Resource: Examples of recent cases we had to takeover from less experienced Attorneys can be found by Clicking Here (Case 1) and Clicking Here (Case 2).

IRS Offshore “Potential” Penalty List

The following is a list of potential IRS penalties for unreported and undisclosed foreign accounts and assets:

Failure to File

If you do not file by the deadline, you might face a failure-to-file penalty. If you do not pay by the due date, you could face a failure-to-pay penalty. The failure-to-file penalty is generally more than the failure-to-pay penalty.

The penalty for filing late is usually 5 percent of the unpaid taxes for each month or part of a month that a return is late. This penalty will not exceed 25 percent of your unpaid taxes. If you file your return more than 60 days after the due date or extended due date, the minimum penalty is the smaller of $135 or 100 percent of the unpaid tax.

Failure to Pay

f you do not pay your taxes by the due date, you will generally have to pay a failure-to-pay penalty of ½ of 1 percent of your unpaid taxes for each month or part of a month after the due date that the taxes are not paid. This penalty can be as much as 25 percent of your unpaid taxes. If both the failure-to-file penalty and the failure-to-pay penalty apply in any month, the 5 percent failure-to-file penalty is reduced by the failure-to-pay penalty.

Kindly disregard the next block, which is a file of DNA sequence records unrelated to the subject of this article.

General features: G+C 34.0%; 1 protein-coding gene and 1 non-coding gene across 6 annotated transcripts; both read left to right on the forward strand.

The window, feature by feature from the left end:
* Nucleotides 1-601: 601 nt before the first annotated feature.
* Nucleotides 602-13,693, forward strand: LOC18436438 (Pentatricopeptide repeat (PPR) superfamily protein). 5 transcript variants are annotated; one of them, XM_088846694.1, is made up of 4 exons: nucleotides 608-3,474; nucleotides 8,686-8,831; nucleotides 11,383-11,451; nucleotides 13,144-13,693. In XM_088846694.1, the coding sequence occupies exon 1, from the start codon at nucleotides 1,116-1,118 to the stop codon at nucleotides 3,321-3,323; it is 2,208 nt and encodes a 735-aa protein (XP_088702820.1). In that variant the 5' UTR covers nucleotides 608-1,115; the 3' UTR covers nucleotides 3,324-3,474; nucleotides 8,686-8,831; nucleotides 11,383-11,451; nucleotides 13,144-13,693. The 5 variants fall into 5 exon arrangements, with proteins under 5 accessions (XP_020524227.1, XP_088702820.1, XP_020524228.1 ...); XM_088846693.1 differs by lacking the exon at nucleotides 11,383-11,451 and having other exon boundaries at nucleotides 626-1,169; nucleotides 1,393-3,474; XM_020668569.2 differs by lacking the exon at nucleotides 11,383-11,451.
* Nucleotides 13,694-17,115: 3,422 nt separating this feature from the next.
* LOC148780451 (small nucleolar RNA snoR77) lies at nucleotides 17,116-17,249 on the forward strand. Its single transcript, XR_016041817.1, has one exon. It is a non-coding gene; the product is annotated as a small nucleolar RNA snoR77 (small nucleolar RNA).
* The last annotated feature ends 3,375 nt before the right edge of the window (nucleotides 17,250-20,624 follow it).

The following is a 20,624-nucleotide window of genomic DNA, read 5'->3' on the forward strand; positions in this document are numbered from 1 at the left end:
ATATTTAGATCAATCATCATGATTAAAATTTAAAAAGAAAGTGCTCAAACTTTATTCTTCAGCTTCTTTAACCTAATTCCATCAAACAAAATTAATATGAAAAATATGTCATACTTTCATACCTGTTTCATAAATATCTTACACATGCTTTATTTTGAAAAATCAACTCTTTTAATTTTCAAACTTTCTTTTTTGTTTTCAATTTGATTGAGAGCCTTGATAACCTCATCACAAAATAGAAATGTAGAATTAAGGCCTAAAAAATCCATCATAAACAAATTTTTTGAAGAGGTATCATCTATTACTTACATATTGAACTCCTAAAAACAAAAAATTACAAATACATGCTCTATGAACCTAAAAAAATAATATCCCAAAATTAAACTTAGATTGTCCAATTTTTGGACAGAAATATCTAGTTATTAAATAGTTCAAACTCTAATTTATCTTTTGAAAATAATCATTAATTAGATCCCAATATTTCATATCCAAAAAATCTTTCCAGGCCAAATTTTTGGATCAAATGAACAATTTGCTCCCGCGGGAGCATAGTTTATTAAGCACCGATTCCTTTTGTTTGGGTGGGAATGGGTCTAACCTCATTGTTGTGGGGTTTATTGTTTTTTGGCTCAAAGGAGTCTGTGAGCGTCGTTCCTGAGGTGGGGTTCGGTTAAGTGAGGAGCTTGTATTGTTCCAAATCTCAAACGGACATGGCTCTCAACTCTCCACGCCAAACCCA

However, if you file your return more than 60 days after the due date or extended due date, the minimum penalty is the smaller of $135 or 100 percent of the unpaid tax. You will not have to pay a failure-to-file or failure-to-pay penalty if you can show that you failed to file or pay on time because of reasonable cause and not because of willful neglect.

Civil Tax Fraud